I don’t think of myself as someone who is easily angered. In my capacity as a mental health provider, I have been called every name in the book, spat at and nearly assaulted. Although these experiences are never pleasant, I can intellectualize away my feelings about patients’ hostile behavior: this is just a part of their illness. While I have certainly felt frustrated after a long night on call, I would not describe myself as feeling genuinely angry toward these patients.
I don’t think I knew what real anger was until our daughter arrived.
Considering that infants and toddlers scream despite having been fed, changed, walked around, bounced, hugged and kissed, I am amazed by how rarely parents talk about just how furious our young ones can make us. I think about it frequently — during the day. At night, I am too consumed by that anger. I am busy wildly contemplating global child poverty, or marveling at our daughter’s fortune to have been born into a family that desperately loves her and wants to provide her with everything. I hear myself thinking: “How dare she treat us this way? Does she know how lucky she is?”
Those angry thoughts flood my mind when her cry suddenly cuts through the quiet of our all-too-short nights. The English translation of that cry is, “Tomorrow your 12-hour workday will be a groggy-eyed waking nightmare.” As her cry shifts into a throaty scream, I have sensed a slowly growing animus bloom inside me. I have felt my lungs fill with air in preparation to yell back at her. To make her feel as terrible as I do.
As I slowly let that air out in a quiet exhalation, I am reminded how hardwired feelings like desperation, hopelessness and anger are frighteningly difficult to keep at bay. Nothing breeds desperation like hopelessness. And nothing fuels anger like desperation.
Perhaps surprisingly, I believe that this anger is directed much less at our daughter than at myself. In these 4 a.m. confrontations I experience feelings of aggression in direct proportion to my perception of personal failure at the most important job of my life. In those moments I feel as if my love is not enough or that if I were stronger or smarter, she would not be crying. Unlike the easier compartmentalization of my patients’ hostility, I find it much harder to compartmentalize my daughter’s behavior as being simply a function of her stage of development.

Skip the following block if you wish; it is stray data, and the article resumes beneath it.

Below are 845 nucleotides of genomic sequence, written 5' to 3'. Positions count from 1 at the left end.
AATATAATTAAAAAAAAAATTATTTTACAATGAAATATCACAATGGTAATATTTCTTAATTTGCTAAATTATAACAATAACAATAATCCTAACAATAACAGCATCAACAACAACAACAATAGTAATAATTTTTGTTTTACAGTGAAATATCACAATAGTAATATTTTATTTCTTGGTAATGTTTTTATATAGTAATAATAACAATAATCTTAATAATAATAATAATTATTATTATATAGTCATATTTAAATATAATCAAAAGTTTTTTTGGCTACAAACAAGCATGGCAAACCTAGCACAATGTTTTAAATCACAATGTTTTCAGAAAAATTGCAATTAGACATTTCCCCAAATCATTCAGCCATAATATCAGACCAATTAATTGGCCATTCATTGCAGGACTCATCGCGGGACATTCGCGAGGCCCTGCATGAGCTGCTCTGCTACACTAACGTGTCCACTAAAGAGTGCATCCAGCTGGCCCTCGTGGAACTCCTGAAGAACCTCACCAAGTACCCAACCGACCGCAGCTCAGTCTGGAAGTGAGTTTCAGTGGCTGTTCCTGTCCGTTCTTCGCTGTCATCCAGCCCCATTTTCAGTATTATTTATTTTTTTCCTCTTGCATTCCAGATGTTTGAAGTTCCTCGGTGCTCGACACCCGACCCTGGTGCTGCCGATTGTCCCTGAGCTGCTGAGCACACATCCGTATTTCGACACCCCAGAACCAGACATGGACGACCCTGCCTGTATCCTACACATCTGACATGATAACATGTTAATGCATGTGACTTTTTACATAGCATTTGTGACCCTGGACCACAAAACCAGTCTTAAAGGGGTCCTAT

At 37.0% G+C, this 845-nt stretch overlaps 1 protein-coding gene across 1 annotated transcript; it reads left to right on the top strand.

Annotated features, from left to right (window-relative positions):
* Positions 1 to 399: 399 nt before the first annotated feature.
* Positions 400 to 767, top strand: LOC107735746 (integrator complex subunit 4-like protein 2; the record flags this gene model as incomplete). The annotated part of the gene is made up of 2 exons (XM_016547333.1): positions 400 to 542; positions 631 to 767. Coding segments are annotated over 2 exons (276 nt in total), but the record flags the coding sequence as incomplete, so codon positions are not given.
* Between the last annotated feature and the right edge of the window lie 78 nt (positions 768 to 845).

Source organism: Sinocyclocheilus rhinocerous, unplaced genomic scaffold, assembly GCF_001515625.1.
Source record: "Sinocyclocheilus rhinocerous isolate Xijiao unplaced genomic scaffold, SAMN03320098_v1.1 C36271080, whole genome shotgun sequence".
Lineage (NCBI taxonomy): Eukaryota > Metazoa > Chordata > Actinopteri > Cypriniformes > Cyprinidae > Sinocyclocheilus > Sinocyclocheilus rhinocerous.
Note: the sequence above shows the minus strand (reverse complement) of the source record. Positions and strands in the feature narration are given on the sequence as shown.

Although I am trained to manage my emotions in the context of a doctor-patient relationship, the degree of parental closeness I have with my daughter renders me unable to use my background in any meaningful way. In these tense situations, she is like a boxer who constantly clutches her opponent so tightly during a bout that both fighters are immobilized. She holds me so close that keeping her behavior in context is far more difficult than with my patients. Even the most loving parent can be consumed by that sense of helpless rage, and in the middle of yet another sleepless night, I can’t temper my anger with words about my daughter.
Instead, again perhaps surprisingly, I keep my focus on me.
Before I step into my daughter’s room in the middle of the night during a maddening crying jag, I remind myself that I come first. I love myself first. I realize that these statements are anathema in a world that screams, “Your child comes first!” However, if I can’t love myself in spite of my constant sense that I am failing her, then I can’t really love her either. It’s like being on an airplane. In the event of an emergency landing, we are asked to secure our own mask before assisting others. If I tried to secure her mask first, I might not last long enough to do much of anything on her behalf anyway.
Arjune Rama is a resident physician in psychiatry and can be reached on Twitter @arjunerama. This article originally in the New York Times’ Motherlode and is reposted with permission.